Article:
Acute Myeloid Leukemia (AML)
Acute myeloid leukemia (AML), also called acute myelogenous leukemia or acute myelocytic leukemia, is a cancer of the white blood cells. In AML, the bone marrow (the soft, spongy center of bones) produces too many abnormal white blood cells. Normal white cells fight infection, but the abnormal cells produced in AML do not. The abnormal cells build up in the bone marrow and crowd out the healthy blood cells and platelets.
Overview and Symptoms
Acute myeloid leukemia is similar to acute lymphoblastic leukemia (ALL), except that the ALL affects the lymphocytic white blood cells instead of the myeloid white blood cells.
AML symptoms can include anemia, bleeding or bruising, infections, and bone or joint pain.
AML diagnosis may include:
- a physical exam
- blood tests
- radiology imaging for the evaluation and staging of your leukemia, such as a PET/CT scan. The PET/CT hybrid scanner is a state-of-the-art diagnostic imaging system that provides more precise information and localization for many cancers; and does it quicker than conventional PET imaging.
- Biopsy — either a bone marrow biopsy to examine blood cells, or a surgical or CT-guided biopsy to obtain lymph node tissue samples. Usually biopsy procedures are not carried out at the initial visit, but arranged for a later date, once we have gathered your other information and imaging.
Leukemia Multidisciplinary Conference
At BIDMC, we review all of your information with the full blood cancer treatment team during our weekly multidisciplinary conference. Our radiologists report on your imaging studies and our hematopathologists (pathologists who specialize in blood diseases) review the results of your biopsy. Hematologists, oncologists and radiation oncologists voice their opinions. Together as a team focused solely on you, we reach agreement on the best treatment options for your particular situation.
Acute Lymphoblastic Leukemia progresses rapidly, so once diagnosed, it should be treated quickly. The specific treatment you receive will depend on the sub-type of ALL you have, how far it has progressed when treatment starts, how the ALL responds to initial treatment, and other factors. It may include:
- Chemotherapy – the use of chemicals, through one or more types of medication, to treat disease. Chemotherapy interferes with cancer cells’ ability to grow. It can be administered intravenously (through an IV), subcutaneously (an injection below the skin), or orally (as a pill to swallow)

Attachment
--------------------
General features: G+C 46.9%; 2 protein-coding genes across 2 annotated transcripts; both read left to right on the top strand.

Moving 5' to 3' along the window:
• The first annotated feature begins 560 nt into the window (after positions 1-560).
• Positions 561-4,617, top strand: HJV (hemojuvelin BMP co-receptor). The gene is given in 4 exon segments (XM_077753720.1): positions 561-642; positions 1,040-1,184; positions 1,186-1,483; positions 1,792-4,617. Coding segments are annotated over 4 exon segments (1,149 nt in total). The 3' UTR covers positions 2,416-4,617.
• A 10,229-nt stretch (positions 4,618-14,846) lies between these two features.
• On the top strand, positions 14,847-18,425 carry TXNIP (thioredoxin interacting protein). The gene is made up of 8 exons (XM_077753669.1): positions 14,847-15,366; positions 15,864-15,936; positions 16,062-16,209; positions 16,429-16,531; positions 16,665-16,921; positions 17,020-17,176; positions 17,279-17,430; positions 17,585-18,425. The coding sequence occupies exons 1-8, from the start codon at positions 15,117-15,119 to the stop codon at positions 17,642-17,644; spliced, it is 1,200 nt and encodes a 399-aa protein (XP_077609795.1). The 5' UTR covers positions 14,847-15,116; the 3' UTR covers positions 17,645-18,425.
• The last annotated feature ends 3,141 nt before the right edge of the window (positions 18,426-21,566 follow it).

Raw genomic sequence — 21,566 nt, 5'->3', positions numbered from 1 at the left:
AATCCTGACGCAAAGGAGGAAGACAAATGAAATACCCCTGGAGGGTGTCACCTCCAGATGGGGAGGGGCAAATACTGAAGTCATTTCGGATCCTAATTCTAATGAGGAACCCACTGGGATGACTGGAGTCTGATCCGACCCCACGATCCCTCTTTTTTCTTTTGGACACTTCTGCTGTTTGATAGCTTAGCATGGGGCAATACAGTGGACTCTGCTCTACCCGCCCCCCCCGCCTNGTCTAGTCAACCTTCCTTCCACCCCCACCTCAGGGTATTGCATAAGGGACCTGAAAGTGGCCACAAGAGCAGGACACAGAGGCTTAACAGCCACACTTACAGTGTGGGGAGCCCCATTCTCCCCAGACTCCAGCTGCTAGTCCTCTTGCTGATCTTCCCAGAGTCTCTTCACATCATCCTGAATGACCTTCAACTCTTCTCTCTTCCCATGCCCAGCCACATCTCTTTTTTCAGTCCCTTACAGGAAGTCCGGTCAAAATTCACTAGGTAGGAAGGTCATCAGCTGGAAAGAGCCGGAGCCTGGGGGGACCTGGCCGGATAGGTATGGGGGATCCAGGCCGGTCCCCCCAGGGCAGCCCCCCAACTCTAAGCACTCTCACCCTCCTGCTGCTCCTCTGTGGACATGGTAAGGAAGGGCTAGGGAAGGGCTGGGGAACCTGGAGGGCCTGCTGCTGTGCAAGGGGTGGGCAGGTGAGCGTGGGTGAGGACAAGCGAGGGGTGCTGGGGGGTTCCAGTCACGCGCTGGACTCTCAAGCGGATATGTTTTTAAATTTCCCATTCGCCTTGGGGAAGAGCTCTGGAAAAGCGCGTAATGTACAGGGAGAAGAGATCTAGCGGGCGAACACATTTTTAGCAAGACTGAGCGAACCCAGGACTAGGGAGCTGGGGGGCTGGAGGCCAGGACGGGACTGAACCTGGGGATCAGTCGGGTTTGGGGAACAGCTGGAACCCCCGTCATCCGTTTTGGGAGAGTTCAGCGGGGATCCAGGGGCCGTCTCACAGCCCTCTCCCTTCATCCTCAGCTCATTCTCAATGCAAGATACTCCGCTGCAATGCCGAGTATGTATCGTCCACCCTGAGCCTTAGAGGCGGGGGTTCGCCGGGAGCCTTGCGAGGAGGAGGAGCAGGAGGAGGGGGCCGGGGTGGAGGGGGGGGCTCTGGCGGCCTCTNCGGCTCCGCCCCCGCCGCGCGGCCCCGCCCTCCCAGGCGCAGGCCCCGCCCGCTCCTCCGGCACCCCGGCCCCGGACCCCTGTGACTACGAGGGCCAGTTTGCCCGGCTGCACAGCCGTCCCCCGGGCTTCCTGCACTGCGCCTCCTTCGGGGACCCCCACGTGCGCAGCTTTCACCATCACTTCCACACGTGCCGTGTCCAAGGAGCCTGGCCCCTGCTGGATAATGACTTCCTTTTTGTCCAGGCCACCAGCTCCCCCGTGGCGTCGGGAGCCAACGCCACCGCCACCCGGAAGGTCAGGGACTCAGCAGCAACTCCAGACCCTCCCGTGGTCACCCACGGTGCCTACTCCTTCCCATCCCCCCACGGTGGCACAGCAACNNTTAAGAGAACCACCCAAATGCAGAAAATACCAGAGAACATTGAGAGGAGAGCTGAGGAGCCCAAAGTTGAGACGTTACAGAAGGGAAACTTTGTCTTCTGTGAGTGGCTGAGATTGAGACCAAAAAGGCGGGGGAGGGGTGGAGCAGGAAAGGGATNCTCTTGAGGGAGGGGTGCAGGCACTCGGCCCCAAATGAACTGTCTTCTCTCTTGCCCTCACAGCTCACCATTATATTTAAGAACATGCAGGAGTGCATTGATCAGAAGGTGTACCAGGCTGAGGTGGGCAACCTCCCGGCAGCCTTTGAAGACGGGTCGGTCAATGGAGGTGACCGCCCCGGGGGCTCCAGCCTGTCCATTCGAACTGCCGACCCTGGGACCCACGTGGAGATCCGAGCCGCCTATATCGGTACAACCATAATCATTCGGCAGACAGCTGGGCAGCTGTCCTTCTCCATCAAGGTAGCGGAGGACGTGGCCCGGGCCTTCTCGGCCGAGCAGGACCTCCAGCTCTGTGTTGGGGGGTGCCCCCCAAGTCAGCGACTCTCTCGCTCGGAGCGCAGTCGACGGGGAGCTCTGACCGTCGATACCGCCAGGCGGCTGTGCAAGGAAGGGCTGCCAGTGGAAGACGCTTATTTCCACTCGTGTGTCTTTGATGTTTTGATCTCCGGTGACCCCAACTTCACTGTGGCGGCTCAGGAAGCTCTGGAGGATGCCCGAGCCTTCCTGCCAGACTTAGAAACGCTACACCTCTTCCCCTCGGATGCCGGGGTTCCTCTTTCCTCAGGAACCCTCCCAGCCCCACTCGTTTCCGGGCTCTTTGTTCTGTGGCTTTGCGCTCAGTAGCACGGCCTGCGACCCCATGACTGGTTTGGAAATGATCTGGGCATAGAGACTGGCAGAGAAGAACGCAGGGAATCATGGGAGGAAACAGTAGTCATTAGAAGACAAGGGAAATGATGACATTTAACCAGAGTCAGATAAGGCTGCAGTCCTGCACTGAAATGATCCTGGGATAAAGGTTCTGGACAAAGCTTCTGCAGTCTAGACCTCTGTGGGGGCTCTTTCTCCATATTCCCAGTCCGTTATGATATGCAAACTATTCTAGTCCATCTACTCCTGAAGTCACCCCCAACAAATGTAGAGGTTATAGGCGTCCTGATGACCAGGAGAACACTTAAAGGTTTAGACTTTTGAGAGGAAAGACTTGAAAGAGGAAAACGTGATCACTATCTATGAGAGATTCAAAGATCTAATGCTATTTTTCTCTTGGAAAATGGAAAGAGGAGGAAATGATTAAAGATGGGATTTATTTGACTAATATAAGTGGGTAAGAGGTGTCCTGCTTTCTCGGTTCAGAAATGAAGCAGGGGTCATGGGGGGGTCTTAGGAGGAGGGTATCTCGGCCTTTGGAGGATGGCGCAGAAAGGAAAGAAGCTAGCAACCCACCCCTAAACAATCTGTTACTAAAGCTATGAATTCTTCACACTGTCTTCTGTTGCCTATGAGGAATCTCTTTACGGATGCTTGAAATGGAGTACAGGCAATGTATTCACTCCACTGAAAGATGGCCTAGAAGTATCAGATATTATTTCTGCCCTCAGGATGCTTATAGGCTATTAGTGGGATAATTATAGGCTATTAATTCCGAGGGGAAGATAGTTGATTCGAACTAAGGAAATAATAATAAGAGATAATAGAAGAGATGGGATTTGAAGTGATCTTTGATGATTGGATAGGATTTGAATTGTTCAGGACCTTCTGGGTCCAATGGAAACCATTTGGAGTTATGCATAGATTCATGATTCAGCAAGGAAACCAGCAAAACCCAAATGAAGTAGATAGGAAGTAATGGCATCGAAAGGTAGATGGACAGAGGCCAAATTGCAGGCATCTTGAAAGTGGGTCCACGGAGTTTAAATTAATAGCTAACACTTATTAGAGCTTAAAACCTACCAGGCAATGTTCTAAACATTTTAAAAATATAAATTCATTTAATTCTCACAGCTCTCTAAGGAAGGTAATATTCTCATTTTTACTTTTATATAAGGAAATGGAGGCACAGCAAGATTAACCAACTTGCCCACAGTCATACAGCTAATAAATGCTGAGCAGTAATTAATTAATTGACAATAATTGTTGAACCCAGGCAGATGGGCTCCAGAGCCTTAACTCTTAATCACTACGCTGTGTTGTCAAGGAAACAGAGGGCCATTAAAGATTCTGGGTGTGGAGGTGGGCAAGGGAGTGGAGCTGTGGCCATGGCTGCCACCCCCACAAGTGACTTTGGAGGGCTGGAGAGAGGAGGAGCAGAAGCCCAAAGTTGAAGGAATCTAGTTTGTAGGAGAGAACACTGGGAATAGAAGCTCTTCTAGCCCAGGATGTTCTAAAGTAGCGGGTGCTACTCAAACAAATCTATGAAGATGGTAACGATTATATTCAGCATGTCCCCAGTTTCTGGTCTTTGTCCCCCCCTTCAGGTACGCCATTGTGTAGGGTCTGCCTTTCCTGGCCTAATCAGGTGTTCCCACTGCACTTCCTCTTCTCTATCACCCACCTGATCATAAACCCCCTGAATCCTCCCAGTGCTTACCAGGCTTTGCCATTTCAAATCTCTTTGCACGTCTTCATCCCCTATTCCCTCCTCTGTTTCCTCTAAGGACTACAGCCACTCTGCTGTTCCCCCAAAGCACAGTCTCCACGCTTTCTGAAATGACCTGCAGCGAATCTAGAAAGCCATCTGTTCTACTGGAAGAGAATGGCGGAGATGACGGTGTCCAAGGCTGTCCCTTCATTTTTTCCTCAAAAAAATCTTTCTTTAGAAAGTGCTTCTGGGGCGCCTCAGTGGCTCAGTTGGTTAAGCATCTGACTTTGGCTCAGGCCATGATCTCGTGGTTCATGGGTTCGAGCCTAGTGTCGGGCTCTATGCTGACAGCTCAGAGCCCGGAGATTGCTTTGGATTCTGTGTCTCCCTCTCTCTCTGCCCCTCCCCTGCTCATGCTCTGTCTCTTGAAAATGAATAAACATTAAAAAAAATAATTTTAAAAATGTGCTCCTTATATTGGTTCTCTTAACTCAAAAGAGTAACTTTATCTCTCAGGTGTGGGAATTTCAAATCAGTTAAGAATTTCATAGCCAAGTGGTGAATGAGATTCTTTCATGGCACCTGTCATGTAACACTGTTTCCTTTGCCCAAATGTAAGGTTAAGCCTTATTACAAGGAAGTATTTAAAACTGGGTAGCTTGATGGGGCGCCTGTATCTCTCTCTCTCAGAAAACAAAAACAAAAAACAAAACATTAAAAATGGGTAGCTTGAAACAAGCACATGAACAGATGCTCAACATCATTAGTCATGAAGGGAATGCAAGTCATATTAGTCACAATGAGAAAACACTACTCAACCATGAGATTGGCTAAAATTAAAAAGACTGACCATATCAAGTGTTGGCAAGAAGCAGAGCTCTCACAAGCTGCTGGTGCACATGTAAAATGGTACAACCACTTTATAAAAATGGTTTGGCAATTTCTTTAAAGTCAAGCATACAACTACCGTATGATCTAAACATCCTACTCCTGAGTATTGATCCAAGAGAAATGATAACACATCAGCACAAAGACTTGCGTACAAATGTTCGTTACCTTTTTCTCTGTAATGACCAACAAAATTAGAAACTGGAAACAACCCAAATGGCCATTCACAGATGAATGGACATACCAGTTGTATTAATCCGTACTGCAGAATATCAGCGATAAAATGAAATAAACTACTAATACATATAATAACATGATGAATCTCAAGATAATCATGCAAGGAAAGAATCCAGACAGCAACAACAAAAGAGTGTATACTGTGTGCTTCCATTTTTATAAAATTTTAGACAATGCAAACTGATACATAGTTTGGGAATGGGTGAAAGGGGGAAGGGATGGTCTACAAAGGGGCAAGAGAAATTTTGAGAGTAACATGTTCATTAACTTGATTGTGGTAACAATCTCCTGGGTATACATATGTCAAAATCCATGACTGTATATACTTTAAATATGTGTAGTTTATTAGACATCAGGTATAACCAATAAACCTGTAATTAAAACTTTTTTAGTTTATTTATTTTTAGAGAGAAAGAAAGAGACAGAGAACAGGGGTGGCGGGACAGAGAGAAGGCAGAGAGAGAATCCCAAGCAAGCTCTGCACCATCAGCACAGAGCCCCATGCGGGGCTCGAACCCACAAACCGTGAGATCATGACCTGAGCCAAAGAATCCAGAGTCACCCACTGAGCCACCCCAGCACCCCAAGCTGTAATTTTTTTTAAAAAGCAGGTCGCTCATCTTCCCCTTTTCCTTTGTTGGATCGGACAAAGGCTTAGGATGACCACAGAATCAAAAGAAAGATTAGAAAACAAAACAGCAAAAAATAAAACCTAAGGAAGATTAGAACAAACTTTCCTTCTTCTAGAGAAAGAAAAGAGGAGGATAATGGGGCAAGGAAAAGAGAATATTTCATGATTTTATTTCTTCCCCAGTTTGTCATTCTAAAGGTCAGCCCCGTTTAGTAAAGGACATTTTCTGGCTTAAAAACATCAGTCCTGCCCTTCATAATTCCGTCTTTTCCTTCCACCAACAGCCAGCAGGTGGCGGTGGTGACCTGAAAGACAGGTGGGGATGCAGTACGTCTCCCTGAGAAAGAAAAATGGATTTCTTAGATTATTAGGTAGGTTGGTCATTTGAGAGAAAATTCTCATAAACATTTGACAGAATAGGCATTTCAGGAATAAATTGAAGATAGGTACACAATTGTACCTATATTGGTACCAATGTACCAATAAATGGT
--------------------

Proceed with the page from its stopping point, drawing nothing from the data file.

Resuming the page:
- Stem cell transplant – also called bone marrow transplant, in this procedure a donor's stem cells are transfused into your blood. The transplanted stem cells go from your blood to your bone marrow. Through this process, the cells that produced the abnormal cells are replaced with healthy cells that produce normal blood cells.
Types of bone marrow/stem cell transplants:
- , which are stem cells that come from your own bone marrow or blood. Doctors extract stem cells from your blood or bone marrow, place them in frozen storage, and re-infuse them back into your body following high-dose chemotherapy to eliminate blood cancers.
- , which are stem cells that come from matched related donors (siblings, for example), or from matched unrelated donors or donated umbilical cords. As a recognized site of the National Marrow Donor Program, BIDMC has access to an international registry of more than 5 million possible unrelated donors.
Dedicated Stem Cell Lab
Our stem cell/immunotherapy laboratory is a key component of our bone marrow transplantation service. The stem cell lab:
- Excels in the special and meticulous handling of human cells
- Provides expertise in the collection, storage, and manipulation of bone marrow and stem cell products so they are ready to be transplanted (re-infused) into the patient
Learn MoreOur world-renown hematologists, oncologists, radiation oncologists, radiologists and hematopathologists provide state-of-the-art diagnosis and management for blood cancers, including ALL.